2. Jeanne Byington Said:


    I’ve been burned by calling as well. My advice, especially with contractor/builders: Do NOT ask for three references, ask for the vendor’s three last clients. You’ll have a better chance to learn about the good and the bad.

    When I buy clothes online, I read reviews. Take boots: Some comments might note that a style is very tight at the calf. Or reviewing a skirt, if a few note that the waist is especially large or small, that might be pertinent.

  3. rbd Said:

    When I was a boy when we motored somewhere my parents would stop on the road at Howard Johnson’s to eat because they could be relied upon for being clean and, in the days before the microwave, producing fresh, eatable meals. Everywhere else, was a “pig in a poke.”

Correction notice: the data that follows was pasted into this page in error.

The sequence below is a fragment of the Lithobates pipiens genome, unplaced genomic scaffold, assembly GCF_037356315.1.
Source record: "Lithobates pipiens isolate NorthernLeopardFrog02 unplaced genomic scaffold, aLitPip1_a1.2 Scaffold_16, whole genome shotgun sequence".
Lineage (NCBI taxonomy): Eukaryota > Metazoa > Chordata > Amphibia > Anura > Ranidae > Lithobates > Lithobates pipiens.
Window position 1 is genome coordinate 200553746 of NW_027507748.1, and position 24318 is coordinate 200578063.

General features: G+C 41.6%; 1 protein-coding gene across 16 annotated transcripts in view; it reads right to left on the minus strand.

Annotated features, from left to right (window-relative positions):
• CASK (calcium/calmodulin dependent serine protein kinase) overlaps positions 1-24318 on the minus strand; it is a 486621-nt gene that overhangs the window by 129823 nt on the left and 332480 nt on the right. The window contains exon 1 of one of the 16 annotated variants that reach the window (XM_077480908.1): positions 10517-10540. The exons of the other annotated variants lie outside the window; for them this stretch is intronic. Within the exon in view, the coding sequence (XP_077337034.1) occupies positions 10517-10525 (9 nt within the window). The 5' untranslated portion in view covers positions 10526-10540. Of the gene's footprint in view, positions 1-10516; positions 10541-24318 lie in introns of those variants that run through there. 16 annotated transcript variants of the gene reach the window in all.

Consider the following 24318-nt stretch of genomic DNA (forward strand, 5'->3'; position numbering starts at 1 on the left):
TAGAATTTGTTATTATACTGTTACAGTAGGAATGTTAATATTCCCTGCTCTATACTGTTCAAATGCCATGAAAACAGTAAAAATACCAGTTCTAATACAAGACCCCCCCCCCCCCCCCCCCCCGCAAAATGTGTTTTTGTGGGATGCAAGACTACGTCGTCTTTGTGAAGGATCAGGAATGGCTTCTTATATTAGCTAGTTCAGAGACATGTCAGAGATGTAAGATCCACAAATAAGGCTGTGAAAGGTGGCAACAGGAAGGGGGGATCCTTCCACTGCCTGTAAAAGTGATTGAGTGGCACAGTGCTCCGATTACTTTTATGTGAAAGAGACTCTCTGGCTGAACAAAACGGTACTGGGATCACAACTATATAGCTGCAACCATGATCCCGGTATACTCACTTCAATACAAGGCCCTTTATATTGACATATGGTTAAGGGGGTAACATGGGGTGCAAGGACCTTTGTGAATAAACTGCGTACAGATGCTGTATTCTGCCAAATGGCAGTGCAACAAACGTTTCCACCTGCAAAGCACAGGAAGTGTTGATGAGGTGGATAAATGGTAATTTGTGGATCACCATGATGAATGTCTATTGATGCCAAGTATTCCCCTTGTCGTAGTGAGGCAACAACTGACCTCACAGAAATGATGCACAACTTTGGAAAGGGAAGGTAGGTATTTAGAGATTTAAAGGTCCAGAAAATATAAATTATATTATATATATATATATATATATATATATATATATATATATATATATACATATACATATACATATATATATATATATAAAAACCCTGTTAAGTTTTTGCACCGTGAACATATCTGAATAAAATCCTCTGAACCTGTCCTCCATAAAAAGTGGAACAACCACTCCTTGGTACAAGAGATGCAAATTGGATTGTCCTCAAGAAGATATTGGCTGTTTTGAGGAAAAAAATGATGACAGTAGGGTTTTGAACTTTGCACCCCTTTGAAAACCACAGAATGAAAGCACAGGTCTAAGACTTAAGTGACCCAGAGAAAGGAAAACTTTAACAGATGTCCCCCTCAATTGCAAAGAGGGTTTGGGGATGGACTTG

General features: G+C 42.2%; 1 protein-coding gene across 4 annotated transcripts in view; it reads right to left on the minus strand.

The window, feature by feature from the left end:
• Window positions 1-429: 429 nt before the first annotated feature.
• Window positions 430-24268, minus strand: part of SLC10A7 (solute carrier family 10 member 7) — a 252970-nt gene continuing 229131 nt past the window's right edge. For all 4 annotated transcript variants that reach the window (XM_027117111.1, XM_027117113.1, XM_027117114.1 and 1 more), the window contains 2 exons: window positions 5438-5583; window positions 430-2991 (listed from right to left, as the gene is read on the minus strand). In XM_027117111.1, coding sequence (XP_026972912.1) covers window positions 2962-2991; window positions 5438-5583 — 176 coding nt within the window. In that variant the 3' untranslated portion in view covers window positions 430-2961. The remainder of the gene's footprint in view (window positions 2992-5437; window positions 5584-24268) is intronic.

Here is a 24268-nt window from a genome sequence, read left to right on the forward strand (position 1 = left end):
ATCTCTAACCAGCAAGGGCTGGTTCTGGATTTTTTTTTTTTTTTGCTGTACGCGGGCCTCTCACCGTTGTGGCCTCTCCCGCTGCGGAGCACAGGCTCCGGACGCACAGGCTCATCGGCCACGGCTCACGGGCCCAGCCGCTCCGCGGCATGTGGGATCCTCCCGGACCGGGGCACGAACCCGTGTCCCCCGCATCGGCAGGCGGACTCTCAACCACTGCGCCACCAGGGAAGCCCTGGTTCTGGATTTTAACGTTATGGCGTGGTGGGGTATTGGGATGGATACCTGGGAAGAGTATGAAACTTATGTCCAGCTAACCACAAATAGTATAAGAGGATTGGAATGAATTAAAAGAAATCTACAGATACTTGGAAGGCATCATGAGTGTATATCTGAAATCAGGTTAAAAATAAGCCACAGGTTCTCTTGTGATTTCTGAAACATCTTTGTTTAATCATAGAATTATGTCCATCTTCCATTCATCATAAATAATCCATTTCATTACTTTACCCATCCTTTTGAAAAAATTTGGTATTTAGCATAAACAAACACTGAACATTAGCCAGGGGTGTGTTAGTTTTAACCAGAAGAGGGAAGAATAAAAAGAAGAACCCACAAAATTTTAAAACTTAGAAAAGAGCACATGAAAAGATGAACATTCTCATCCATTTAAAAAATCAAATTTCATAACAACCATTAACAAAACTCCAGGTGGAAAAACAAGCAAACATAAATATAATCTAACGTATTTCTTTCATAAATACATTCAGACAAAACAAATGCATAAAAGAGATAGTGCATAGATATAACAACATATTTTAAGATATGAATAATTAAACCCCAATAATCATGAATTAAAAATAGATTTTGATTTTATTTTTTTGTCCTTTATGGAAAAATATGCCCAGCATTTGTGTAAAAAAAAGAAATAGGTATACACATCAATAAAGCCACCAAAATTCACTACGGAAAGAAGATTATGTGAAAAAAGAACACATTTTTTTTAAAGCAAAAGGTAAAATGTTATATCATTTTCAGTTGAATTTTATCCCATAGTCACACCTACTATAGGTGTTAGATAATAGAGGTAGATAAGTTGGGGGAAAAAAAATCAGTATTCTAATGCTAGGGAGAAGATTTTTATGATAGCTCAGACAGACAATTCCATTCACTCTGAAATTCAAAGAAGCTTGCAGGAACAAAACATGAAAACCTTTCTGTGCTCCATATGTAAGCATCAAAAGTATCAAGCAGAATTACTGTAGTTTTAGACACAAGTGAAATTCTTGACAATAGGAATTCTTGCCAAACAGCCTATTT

Howard Johnson’s is no longer, and there are dozens of multi-state restaurant chains producing microwaved food, which we avoid if at all possible. Instead, we go out of our way to find locally owned “Ma and Pa” places, where, when they are good, you can eat very well. That’s the rub. How can you find out in advance where they are and whether they are any good?

    You’re right, you can’t rely on anything anymore, whether on the internet or in print, to guide you. (Even in France, where you used to be able to rely on the Michelin, you can’t anymore.) It’s come down to instinct, research, word of mouth and trial and error.

    It’s worth it though. We were visiting the Berkshires last week and ate acceptably to well in three different places — all of them, relatively inexpensive!